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William D. Edy

William Daniel Edy was born to Daniel and Mary Ann Matthews Edy on February 24, 1832 in Burford, Brant County, Ontario, Canada. After receiving a public and private school education, he became a farmer. He married Melinda Haviland in 1854, and the couple went on to have several children. After several years of farming, he joined his brother James Newbury Edy in his Brantford photography business. The Edy Brothers soon distinguished themselves as being the only firm in Ontario that could retouch negatives. They also successfully created an oil painting from an ivory miniature of the town's namesake, Captain Joseph Brant that was subsequently presented to Queen Victoria's son Prince Arthur. Mr. Edy's wife died in 1873, and two years later he married Mary Howell.

In 1876, Mr. Edy ventured out of his photography studio long enough to help Alexander Graham Bell document his telephone invention. He is credited with creating a photographic record of the original telephone, and the world's first telephone conversation was between Mr. Edy's business and Mr. Bell's farm/laboratory. Despite his success and increasing recognition, Mr. Edy proved himself to be either miserly or a poor businessman. When offered a half share of Bell Telephone for $1,200, he refused. Years' later, when offered a half interest in the fledgling Eastman Kodak for $700, it was promptly rejected. Mr. Edy and his brother moved their studio to London, Ontario in 1879, to 280 Dundas Street and a few years later permanently relocated to 214 Dundas Street. It was here where Mr. Edy made the famous portraits of American poet Walt Whitman, who joked at the time he was being photographed so much, "all the cameras must be tired of him."


After J. N. Newbury's death in 1890, his younger brother was determined to carry on the family business by bringing in his two sons, Frank, and later E. (Eli) Leslie Edy. They were the most commercially and critically successful portraitists in the region, winning top prizes at London, Ontario's prestigious Western and Provincial fairs. As E. Leslie Edy overtook many of the business's daily operations, his father remained a tireless experimenter, receiving patents for, among other inventions, a lubricator, coupling, and compound engine. Eighty-four-year-old William D. Edy died at his son Leslie's Ontario home on August 1, 1916. After Leslie's death three years' later, local photographer Robert Darragh bought the Edy Brothers business, and eventually changed the name to Darragh Photo Studio. It closed in 1925. Currently, there are Edy Brothers studio portraits featured at the National Portrait Gallery in Washington, DC and at the International Center of Photography in New York City.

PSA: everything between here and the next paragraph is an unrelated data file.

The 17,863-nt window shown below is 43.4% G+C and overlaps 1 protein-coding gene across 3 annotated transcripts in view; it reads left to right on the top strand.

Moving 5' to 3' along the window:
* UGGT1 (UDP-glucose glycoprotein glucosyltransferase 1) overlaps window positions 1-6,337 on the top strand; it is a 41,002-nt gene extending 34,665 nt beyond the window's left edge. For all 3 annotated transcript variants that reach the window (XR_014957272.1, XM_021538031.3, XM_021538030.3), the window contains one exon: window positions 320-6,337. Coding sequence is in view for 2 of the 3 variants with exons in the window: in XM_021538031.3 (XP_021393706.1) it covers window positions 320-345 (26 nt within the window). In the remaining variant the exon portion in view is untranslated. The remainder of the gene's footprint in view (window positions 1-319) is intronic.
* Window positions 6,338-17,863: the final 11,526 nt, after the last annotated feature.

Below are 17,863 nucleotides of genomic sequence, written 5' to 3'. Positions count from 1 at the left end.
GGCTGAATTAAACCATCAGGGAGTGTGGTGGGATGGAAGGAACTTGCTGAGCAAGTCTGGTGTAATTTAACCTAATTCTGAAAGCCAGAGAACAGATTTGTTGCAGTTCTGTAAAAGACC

Ref:
1920 Abel's Photographic Weekly, Vol. XXV (Cleveland, OH: Abel Publishing Company), p. 375.

1891 The Canadian Album by William Cochrane and John Castell Hopkins (Brantford, Ontario: Bradley, Garretson & Co.), p. 429.

2015 Edy Brothers (URL: http://photographersofontario.ca/index.php?title=Edy_Brothers).

2012 Edy Bros. Studio (URL: http://www.wikitree.com/photo/jpg/Edy-39-4).

2010 Edy Brothers: Walt Whitman, International Center of Photography (URL: https://www.icp.org/browse/archive/objects/walt-whitman-london-ontario-canada).

1998 Library of Congress - Historical Collections (American Memory) (URL: https://memory.loc.gov/mss/magbell/270/27000138/27000138.sgm).

2000 Waterfalls by Eugene McNamara (Regina, Saskatchewan, Canada: Coteau Books), p. 230.

2012 William D. Edy with Mary Howell, Grand-daughter and Son Leslie (URL: https://www.flickr.com/photos/mackaycartoons/8403774168/in/photostream).


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